In 1985, Vernon Madison shot and killed Mobile, Ala., police officer Julius Schulte after Schulte responded to a domestic call involving Madison; prosecutors say he crept up on the officer as he sat in his police car and shot him twice in the back of the head, the AP reports. In the ensuing decades, Madison, variously reported to be either 66 or 67, has suffered several strokes and says he cannot remember the crime that sent him to Alabama's death row, where he is one of the longest-serving inmates. But on Monday, the US Supreme Court ruled the state can execute him regardless of that, the New York Times reports. "Madison is competent to be executed because—notwithstanding his memory loss—he recognizes that he will be put to death as punishment for the murder he was found to have committed," the court wrote.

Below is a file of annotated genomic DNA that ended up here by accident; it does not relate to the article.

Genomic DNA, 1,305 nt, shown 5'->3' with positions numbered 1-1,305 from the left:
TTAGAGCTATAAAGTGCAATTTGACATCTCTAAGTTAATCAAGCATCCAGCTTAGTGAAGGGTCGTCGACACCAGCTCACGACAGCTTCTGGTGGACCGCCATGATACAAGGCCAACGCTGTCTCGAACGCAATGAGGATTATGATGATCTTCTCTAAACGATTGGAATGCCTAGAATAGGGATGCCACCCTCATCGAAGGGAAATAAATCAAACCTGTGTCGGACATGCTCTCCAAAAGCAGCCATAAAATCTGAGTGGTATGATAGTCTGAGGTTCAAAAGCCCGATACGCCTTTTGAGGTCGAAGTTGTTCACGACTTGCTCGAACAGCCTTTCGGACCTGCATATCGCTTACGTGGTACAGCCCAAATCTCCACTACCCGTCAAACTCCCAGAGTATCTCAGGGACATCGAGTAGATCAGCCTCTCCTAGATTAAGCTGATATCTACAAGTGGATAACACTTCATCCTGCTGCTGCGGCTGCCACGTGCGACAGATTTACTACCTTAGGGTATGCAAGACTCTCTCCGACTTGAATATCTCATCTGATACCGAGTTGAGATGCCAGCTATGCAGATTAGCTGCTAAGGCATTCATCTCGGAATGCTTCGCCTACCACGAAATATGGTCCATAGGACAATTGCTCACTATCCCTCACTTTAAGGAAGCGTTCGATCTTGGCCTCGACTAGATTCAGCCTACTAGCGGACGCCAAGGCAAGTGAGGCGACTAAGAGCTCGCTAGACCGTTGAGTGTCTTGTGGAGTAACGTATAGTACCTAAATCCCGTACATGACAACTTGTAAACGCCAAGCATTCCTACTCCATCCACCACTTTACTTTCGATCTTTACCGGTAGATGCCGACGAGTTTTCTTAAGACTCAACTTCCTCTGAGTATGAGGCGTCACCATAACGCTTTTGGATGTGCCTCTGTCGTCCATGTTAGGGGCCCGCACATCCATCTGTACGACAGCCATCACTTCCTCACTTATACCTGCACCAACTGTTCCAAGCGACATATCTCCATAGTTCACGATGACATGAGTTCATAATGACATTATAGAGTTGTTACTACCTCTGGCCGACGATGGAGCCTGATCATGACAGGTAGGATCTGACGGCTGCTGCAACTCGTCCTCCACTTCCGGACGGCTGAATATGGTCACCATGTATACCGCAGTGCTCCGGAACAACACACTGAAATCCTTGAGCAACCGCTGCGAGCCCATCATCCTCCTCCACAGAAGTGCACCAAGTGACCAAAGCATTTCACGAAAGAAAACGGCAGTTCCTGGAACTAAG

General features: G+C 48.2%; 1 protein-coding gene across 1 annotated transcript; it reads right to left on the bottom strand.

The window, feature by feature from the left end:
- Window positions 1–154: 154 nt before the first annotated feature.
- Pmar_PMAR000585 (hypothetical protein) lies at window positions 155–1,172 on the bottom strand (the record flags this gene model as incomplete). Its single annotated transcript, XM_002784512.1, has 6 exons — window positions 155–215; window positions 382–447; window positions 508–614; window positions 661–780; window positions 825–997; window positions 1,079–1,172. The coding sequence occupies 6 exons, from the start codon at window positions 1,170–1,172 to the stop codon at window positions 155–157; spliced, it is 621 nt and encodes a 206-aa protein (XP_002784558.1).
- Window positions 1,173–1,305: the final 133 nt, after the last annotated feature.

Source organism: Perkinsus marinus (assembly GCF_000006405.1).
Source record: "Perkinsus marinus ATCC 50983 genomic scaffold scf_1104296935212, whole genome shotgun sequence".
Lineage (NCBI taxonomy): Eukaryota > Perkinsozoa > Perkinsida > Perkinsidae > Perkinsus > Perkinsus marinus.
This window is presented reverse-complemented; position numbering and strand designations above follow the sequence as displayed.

Hours before Madison was scheduled to be executed by lethal injection last year, he was granted a stay by a lower court and the Supreme Court upheld that stay, AL.com reports. In Monday's ruling, the high court reversed that decision. Though the decision was unanimous, three justices wrote concurring opinions noting that the court should return to the legal questions raised by Madison's case; they simply didn't find his case an appropriate vehicle to address those questions. Justice Stephen Breyer, for example, pointed out that the "unconscionably long periods of time" that prisoners often spend awaiting execution could be a constitutional problem, as "we may face ever more instances of state efforts to execute prisoners suffering the diseases and infirmities of old age," the Washington Post reports. Alabama is seeking a new execution date, WKRG reports. (Read more US Supreme Court stories.)